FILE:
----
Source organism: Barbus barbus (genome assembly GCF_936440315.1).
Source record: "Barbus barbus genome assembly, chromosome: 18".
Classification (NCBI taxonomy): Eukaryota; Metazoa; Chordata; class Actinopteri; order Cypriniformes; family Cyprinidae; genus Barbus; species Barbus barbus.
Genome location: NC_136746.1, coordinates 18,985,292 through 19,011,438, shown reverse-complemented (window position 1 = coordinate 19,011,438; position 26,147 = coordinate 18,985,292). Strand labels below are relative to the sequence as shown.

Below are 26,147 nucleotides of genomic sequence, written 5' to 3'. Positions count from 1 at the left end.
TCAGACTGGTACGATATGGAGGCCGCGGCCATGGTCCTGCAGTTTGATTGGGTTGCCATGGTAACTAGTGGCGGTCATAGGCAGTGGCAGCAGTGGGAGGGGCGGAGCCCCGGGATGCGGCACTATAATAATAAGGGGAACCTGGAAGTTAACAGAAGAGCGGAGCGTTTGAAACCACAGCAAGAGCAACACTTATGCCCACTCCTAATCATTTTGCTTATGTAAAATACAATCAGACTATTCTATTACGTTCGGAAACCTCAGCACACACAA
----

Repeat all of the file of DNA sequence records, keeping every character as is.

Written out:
Source organism: Barbus barbus (genome assembly GCF_936440315.1).
Source record: "Barbus barbus genome assembly, chromosome: 18".
Classification (NCBI taxonomy): Eukaryota; Metazoa; Chordata; class Actinopteri; order Cypriniformes; family Cyprinidae; genus Barbus; species Barbus barbus.
Genome location: NC_136746.1, coordinates 18,985,292 through 19,011,438, shown reverse-complemented (window position 1 = coordinate 19,011,438; position 26,147 = coordinate 18,985,292). Strand labels below are relative to the sequence as shown.

Below are 26,147 nucleotides of genomic sequence, written 5' to 3'. Positions count from 1 at the left end.
TCAGACTGGTACGATATGGAGGCCGCGGCCATGGTCCTGCAGTTTGATTGGGTTGCCATGGTAACTAGTGGCGGTCATAGGCAGTGGCAGCAGTGGGAGGGGCGGAGCCCCGGGATGCGGCACTATAATAATAAGGGGAACCTGGAAGTTAACAGAAGAGCGGAGCGTTTGAAACCACAGCAAGAGCAACACTTATGCCCACTCCTAATCATTTTGCTTATGTAAAATACAATCAGACTATTCTATTACGTTCGGAAACCTCAGCACACACAA